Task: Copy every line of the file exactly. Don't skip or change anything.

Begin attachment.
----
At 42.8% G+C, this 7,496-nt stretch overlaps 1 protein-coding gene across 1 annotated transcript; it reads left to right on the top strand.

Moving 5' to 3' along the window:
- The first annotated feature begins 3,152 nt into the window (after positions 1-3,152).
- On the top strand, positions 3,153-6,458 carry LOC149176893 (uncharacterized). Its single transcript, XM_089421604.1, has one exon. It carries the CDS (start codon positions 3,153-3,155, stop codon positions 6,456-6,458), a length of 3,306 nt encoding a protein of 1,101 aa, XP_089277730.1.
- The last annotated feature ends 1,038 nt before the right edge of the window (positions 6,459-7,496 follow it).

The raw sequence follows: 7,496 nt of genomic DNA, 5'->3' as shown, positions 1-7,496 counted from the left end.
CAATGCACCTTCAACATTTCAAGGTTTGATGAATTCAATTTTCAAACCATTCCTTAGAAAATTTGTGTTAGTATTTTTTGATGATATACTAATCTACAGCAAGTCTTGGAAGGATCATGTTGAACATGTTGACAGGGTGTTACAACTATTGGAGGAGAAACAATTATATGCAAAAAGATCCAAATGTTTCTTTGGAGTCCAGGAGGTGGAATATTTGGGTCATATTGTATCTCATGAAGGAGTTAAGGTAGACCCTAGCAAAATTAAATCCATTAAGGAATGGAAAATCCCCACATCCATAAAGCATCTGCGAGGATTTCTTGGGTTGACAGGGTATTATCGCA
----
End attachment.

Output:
At 42.8% G+C, this 7,496-nt stretch overlaps 1 protein-coding gene across 1 annotated transcript; it reads left to right on the top strand.

Moving 5' to 3' along the window:
- The first annotated feature begins 3,152 nt into the window (after positions 1-3,152).
- On the top strand, positions 3,153-6,458 carry LOC149176893 (uncharacterized). Its single transcript, XM_089421604.1, has one exon. It carries the CDS (start codon positions 3,153-3,155, stop codon positions 6,456-6,458), a length of 3,306 nt encoding a protein of 1,101 aa, XP_089277730.1.
- The last annotated feature ends 1,038 nt before the right edge of the window (positions 6,459-7,496 follow it).

The raw sequence follows: 7,496 nt of genomic DNA, 5'->3' as shown, positions 1-7,496 counted from the left end.
CAATGCACCTTCAACATTTCAAGGTTTGATGAATTCAATTTTCAAACCATTCCTTAGAAAATTTGTGTTAGTATTTTTTGATGATATACTAATCTACAGCAAGTCTTGGAAGGATCATGTTGAACATGTTGACAGGGTGTTACAACTATTGGAGGAGAAACAATTATATGCAAAAAGATCCAAATGTTTCTTTGGAGTCCAGGAGGTGGAATATTTGGGTCATATTGTATCTCATGAAGGAGTTAAGGTAGACCCTAGCAAAATTAAATCCATTAAGGAATGGAAAATCCCCACATCCATAAAGCATCTGCGAGGATTTCTTGGGTTGACAGGGTATTATCGCA